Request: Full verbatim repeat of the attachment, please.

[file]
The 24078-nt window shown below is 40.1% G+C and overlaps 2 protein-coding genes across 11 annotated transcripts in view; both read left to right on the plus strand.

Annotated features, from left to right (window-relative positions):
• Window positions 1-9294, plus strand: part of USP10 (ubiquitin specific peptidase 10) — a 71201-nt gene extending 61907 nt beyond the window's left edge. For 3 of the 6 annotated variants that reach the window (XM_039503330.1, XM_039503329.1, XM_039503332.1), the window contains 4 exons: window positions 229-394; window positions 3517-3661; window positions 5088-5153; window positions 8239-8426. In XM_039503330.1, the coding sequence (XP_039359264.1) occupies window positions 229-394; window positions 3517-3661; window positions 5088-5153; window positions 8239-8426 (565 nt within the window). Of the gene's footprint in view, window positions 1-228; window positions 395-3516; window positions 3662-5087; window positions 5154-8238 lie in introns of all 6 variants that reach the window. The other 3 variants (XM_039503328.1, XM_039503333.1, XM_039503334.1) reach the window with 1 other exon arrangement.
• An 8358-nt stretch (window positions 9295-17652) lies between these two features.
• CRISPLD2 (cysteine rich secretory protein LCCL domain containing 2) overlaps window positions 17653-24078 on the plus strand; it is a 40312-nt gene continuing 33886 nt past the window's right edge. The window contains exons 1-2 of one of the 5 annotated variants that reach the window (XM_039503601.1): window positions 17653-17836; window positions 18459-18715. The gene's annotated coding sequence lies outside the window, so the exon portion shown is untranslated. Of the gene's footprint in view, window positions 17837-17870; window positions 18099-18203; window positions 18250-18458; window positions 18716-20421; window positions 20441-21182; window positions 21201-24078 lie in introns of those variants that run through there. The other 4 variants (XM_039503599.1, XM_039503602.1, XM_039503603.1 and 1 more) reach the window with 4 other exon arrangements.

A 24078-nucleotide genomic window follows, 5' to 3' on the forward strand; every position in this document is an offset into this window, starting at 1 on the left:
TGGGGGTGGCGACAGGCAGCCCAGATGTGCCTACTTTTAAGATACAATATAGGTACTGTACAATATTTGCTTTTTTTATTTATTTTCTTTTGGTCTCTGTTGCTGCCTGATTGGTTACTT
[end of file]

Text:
The 24078-nt window shown below is 40.1% G+C and overlaps 2 protein-coding genes across 11 annotated transcripts in view; both read left to right on the plus strand.

Annotated features, from left to right (window-relative positions):
• Window positions 1-9294, plus strand: part of USP10 (ubiquitin specific peptidase 10) — a 71201-nt gene extending 61907 nt beyond the window's left edge. For 3 of the 6 annotated variants that reach the window (XM_039503330.1, XM_039503329.1, XM_039503332.1), the window contains 4 exons: window positions 229-394; window positions 3517-3661; window positions 5088-5153; window positions 8239-8426. In XM_039503330.1, the coding sequence (XP_039359264.1) occupies window positions 229-394; window positions 3517-3661; window positions 5088-5153; window positions 8239-8426 (565 nt within the window). Of the gene's footprint in view, window positions 1-228; window positions 395-3516; window positions 3662-5087; window positions 5154-8238 lie in introns of all 6 variants that reach the window. The other 3 variants (XM_039503328.1, XM_039503333.1, XM_039503334.1) reach the window with 1 other exon arrangement.
• An 8358-nt stretch (window positions 9295-17652) lies between these two features.
• CRISPLD2 (cysteine rich secretory protein LCCL domain containing 2) overlaps window positions 17653-24078 on the plus strand; it is a 40312-nt gene continuing 33886 nt past the window's right edge. The window contains exons 1-2 of one of the 5 annotated variants that reach the window (XM_039503601.1): window positions 17653-17836; window positions 18459-18715. The gene's annotated coding sequence lies outside the window, so the exon portion shown is untranslated. Of the gene's footprint in view, window positions 17837-17870; window positions 18099-18203; window positions 18250-18458; window positions 18716-20421; window positions 20441-21182; window positions 21201-24078 lie in introns of those variants that run through there. The other 4 variants (XM_039503599.1, XM_039503602.1, XM_039503603.1 and 1 more) reach the window with 4 other exon arrangements.

A 24078-nucleotide genomic window follows, 5' to 3' on the forward strand; every position in this document is an offset into this window, starting at 1 on the left:
TGGGGGTGGCGACAGGCAGCCCAGATGTGCCTACTTTTAAGATACAATATAGGTACTGTACAATATTTGCTTTTTTTATTTATTTTCTTTTGGTCTCTGTTGCTGCCTGATTGGTTACTT